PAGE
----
Ice Dams Beware

By Megan Kramer, Performance Homes Consultant

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When I started in the energy efficiency field my first supervisor told me that I would never look at buildings the same again... Well, Dave, you were right. Driving around in the winter it is easy to examine roofs throughout the neighborhood and get a sense of what efficiency challenges the home is experiencing. 

Ice dams generally are areas where warm air from the home is coming into contact with the roof and causing the snow to thaw and then freeze again forming ice. This ice then creates a dam and more ice builds up behind it.

The question is - the warm air from the home coming into contact with the roof. We need to examine the insulation and air sealing details of the home. Some basic observations and one simple test with a very fancy name, zonal pressure diagnostics, can help.

What are the possible air leakage culprits in the home pictures above? Well it all comes down to different aspects of the knee wall attic.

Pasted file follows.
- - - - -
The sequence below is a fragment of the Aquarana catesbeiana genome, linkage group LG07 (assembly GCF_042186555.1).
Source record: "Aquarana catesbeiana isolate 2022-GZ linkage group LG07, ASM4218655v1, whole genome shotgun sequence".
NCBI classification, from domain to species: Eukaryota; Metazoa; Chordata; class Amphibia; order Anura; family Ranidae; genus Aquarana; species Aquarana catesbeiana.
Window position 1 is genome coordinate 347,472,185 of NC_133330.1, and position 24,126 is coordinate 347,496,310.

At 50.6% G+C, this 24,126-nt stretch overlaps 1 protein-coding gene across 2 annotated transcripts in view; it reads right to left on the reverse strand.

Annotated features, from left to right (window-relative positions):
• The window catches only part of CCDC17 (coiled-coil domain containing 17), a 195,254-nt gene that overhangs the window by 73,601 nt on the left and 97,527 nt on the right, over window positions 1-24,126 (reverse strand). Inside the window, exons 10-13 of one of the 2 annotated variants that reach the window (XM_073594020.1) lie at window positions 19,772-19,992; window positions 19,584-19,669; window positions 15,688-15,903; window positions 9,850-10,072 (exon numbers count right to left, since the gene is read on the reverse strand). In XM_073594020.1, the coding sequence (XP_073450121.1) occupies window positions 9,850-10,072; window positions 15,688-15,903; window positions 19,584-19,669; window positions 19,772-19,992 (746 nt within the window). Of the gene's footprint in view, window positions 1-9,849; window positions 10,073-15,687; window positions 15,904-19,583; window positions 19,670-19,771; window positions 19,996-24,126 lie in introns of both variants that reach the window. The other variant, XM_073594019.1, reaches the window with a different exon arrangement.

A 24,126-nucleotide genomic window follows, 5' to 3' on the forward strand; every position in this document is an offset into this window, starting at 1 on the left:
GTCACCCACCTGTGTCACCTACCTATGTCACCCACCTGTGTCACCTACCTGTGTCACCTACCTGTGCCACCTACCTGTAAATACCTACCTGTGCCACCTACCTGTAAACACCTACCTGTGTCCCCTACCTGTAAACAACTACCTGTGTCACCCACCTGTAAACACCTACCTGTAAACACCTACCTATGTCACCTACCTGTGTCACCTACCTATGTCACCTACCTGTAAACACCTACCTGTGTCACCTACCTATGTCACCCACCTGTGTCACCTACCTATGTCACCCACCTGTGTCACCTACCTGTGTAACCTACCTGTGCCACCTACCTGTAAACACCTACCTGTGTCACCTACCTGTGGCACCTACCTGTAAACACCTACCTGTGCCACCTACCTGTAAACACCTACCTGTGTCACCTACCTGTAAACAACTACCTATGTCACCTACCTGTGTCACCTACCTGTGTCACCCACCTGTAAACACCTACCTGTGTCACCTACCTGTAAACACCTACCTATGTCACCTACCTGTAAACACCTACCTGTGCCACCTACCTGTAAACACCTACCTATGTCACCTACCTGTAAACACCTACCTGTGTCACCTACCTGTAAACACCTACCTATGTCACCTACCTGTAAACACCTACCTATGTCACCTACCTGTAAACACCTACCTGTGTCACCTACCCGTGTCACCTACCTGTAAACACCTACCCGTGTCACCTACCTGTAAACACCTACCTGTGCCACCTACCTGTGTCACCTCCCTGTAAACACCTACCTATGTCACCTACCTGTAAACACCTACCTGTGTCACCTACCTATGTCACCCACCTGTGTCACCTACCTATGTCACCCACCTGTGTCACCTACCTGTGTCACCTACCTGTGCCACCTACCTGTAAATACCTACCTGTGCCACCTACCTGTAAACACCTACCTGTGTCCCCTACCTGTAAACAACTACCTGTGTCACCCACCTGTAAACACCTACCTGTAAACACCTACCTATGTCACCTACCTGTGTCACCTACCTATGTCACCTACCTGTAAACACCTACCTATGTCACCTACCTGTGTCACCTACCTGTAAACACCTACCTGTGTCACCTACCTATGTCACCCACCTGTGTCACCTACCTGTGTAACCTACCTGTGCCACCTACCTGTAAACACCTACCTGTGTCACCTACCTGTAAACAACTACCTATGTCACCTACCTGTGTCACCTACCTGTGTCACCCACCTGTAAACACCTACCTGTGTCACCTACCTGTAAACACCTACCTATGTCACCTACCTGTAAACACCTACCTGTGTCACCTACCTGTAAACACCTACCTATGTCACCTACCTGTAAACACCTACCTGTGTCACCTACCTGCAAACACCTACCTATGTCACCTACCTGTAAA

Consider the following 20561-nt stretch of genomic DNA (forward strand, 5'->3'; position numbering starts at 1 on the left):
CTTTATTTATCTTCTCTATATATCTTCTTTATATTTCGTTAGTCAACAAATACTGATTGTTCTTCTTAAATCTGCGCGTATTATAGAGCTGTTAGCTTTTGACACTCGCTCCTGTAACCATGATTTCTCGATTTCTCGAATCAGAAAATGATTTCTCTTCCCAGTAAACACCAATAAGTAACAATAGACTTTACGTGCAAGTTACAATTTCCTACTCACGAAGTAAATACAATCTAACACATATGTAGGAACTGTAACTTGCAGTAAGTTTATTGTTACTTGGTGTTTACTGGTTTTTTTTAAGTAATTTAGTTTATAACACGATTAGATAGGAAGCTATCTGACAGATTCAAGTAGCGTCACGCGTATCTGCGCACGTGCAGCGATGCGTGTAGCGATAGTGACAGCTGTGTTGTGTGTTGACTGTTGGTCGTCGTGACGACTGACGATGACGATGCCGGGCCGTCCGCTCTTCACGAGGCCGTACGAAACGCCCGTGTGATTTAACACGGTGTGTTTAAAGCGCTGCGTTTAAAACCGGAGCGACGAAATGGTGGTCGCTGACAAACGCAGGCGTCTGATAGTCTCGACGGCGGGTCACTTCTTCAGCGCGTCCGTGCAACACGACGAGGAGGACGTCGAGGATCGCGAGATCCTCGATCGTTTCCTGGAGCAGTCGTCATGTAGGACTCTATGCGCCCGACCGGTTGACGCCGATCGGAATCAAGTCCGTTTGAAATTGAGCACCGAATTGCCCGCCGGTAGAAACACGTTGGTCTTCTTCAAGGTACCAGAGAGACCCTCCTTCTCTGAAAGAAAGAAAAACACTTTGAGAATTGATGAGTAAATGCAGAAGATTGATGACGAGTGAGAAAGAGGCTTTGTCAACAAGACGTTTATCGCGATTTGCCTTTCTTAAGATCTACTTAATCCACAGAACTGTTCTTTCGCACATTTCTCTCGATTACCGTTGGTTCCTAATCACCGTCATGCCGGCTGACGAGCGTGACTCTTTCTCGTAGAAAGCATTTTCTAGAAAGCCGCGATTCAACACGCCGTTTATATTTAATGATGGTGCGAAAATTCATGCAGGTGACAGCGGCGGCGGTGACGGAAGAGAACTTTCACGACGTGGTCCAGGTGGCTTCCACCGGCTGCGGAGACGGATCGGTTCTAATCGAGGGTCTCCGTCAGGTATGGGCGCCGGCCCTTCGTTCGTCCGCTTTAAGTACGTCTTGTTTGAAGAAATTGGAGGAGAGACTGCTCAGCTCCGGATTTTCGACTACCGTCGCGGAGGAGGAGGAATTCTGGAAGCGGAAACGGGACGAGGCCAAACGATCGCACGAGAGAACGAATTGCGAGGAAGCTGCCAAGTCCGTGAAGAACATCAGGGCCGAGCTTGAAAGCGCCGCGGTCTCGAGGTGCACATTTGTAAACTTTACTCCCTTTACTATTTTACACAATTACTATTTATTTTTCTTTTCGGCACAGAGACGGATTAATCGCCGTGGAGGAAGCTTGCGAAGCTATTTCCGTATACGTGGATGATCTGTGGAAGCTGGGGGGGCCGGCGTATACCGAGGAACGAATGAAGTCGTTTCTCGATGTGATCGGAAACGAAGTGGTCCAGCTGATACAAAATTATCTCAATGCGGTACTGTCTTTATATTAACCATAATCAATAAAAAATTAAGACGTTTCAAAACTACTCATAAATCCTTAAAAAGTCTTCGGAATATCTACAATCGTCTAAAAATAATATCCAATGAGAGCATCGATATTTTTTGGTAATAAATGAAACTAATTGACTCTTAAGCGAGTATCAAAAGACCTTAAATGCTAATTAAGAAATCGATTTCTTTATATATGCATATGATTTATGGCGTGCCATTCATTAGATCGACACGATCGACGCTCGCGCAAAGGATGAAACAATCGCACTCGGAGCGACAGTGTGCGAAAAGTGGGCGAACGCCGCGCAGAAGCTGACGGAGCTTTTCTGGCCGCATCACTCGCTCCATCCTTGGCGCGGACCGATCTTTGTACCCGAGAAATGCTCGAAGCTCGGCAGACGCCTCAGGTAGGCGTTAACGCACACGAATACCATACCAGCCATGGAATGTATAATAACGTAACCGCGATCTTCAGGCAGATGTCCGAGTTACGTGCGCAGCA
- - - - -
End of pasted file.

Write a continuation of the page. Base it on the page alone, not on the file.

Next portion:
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This is one example of how a knee wall area can be insulated. This essentially puts the attic area outside of the conditioned space of the home. 

Thank you to Green Building Advisor for this image. They are an incredible resource for all building details. You can even download a file to include in your own CAD drawing! 

 

 

 
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Primary Suspects for Air Leakage

  • Can Lights: If not rated as Air Tight and for Insulation Contact these lights can act as holes in your ceiling and need to be replaced.

  • Kneewall Blocking: If not blocked properly, the insulation will allow for air leakage.

  • Kneewall Access: The door between conditioned and unconditioned space allows for massive air leakage

A simple blower test helped us figure this one out. The can lights did not leak at all while the attic access created a mild wind storm. Upon further inspection it was pretty obvious that this access was not sealed or insulated. Zonal Pressure Diagnostics revealed the conditioned space of this home was connected to the attic and needs to be separated.

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As you can see, the access was insulated and sealed with basic pressure fit foam board and weatherstripping. A new ZPD was done and indicated there are no more connections between the conditioned and unconditioned space so the heat will stay where it is supposed to and the ice dam issue will be solved. 

Winter is here and I am excited to see the results when the snow flies!